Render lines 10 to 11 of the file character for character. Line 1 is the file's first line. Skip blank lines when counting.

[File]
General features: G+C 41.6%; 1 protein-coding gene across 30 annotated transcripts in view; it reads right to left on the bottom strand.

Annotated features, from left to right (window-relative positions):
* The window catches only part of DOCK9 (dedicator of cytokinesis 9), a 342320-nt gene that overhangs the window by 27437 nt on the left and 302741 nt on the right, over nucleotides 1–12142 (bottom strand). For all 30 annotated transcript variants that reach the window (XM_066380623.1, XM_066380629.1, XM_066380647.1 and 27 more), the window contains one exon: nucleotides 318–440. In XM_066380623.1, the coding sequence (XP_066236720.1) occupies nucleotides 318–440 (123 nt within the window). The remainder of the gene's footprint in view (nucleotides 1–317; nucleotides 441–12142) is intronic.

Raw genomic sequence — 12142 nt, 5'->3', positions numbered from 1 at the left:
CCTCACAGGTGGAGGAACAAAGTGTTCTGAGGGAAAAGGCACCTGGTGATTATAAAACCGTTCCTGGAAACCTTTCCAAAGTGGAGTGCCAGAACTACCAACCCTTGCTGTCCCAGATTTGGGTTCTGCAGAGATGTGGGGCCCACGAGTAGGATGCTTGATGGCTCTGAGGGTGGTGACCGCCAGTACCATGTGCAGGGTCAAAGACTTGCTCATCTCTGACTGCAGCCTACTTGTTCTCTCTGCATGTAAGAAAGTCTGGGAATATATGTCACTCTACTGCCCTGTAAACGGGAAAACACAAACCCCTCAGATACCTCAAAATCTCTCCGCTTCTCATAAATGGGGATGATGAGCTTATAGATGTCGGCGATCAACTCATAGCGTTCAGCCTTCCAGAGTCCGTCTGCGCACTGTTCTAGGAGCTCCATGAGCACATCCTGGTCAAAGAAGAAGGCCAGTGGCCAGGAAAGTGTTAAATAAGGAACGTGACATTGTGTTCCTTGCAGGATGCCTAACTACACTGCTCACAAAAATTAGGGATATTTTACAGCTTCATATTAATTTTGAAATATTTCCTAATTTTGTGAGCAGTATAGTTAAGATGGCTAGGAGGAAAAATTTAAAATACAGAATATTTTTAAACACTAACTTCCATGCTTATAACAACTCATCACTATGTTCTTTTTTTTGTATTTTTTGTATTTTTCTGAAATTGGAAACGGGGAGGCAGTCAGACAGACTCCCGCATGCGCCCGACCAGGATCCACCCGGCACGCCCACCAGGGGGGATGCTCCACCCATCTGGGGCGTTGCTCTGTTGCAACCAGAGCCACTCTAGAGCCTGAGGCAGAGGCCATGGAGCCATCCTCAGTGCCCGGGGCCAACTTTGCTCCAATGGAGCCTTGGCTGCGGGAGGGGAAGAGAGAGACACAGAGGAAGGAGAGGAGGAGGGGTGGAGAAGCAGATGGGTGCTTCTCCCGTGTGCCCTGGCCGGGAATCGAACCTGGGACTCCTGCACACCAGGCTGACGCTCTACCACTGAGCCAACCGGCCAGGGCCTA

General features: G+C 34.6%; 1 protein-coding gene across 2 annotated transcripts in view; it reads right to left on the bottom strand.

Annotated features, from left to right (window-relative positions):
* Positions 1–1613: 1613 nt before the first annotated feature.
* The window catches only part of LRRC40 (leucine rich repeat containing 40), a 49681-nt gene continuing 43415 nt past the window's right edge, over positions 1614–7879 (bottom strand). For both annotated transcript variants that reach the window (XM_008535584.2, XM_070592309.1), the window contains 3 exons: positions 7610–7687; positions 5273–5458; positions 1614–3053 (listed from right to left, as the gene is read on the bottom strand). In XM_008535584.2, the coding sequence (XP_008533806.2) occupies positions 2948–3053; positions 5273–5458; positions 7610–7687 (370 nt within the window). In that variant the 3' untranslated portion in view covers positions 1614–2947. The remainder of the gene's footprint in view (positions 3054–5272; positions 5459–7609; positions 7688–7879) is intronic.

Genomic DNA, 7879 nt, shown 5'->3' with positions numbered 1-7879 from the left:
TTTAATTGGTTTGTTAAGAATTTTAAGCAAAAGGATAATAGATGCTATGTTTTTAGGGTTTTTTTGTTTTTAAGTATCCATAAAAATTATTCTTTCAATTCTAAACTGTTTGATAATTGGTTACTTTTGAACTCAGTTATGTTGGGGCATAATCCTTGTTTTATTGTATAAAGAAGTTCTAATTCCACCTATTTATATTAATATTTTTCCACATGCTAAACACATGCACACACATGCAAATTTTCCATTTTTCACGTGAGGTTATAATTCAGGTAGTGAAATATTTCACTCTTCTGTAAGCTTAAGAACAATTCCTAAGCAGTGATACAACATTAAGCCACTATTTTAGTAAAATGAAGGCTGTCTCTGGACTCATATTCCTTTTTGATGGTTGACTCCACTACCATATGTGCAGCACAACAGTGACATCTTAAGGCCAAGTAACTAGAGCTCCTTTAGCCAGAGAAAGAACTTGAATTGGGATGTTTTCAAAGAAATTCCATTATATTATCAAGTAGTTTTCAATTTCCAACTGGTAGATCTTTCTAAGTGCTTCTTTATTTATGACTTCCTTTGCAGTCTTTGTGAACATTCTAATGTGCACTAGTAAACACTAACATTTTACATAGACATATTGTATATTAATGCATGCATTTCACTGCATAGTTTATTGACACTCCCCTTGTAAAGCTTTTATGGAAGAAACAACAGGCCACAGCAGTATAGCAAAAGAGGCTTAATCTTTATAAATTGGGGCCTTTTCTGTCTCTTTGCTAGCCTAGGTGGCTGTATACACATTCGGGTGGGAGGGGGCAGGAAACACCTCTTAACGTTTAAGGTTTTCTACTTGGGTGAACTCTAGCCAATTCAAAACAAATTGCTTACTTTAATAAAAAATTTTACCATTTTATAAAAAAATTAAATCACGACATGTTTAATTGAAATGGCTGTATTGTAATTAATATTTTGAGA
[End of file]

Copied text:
Genomic DNA, 7879 nt, shown 5'->3' with positions numbered 1-7879 from the left:
TTTAATTGGTTTGTTAAGAATTTTAAGCAAAAGGATAATAGATGCTATGTTTTTAGGGTTTTTTTGTTTTTAAGTATCCATAAAAATTATTCTTTCAATTCTAAACTGTTTGATAATTGGTTACTTTTGAACTCAGTTATGTTGGGGCATAATCCTTGTTTTATTGTATAAAGAAGTTCTAATTCCACCTATTTATATTAATATTTTTCCACATGCTAAACACATGCACACACATGCAAATTTTCCATTTTTCACGTGAGGTTATAATTCAGGTAGTGAAATATTTCACTCTTCTGTAAGCTTAAGAACAATTCCTAAGCAGTGATACAACATTAAGCCACTATTTTAGTAAAATGAAGGCTGTCTCTGGACTCATATTCCTTTTTGATGGTTGACTCCACTACCATATGTGCAGCACAACAGTGACATCTTAAGGCCAAGTAACTAGAGCTCCTTTAGCCAGAGAAAGAACTTGAATTGGGATGTTTTCAAAGAAATTCCATTATATTATCAAGTAGTTTTCAATTTCCAACTGGTAGATCTTTCTAAGTGCTTCTTTATTTATGACTTCCTTTGCAGTCTTTGTGAACATTCTAATGTGCACTAGTAAACACTAACATTTTACATAGACATATTGTATATTAATGCATGCATTTCACTGCATAGTTTATTGACACTCCCCTTGTAAAGCTTTTATGGAAGAAACAACAGGCCACAGCAGTATAGCAAAAGAGGCTTAATCTTTATAAATTGGGGCCTTTTCTGTCTCTTTGCTAGCCTAGGTGGCTGTATACACATTCGGGTGGGAGGGGGCAGGAAACACCTCTTAACGTTTAAGGTTTTCTACTTGGGTGAACTCTAGCCAATTCAAAACAAATTGCTTACTTTAATAAAAAATTTTACCATTTTATAAAAAAATTAAATCACGACATGTTTAATTGAAATGGCTGTATTGTAATTAATATTTTGAGA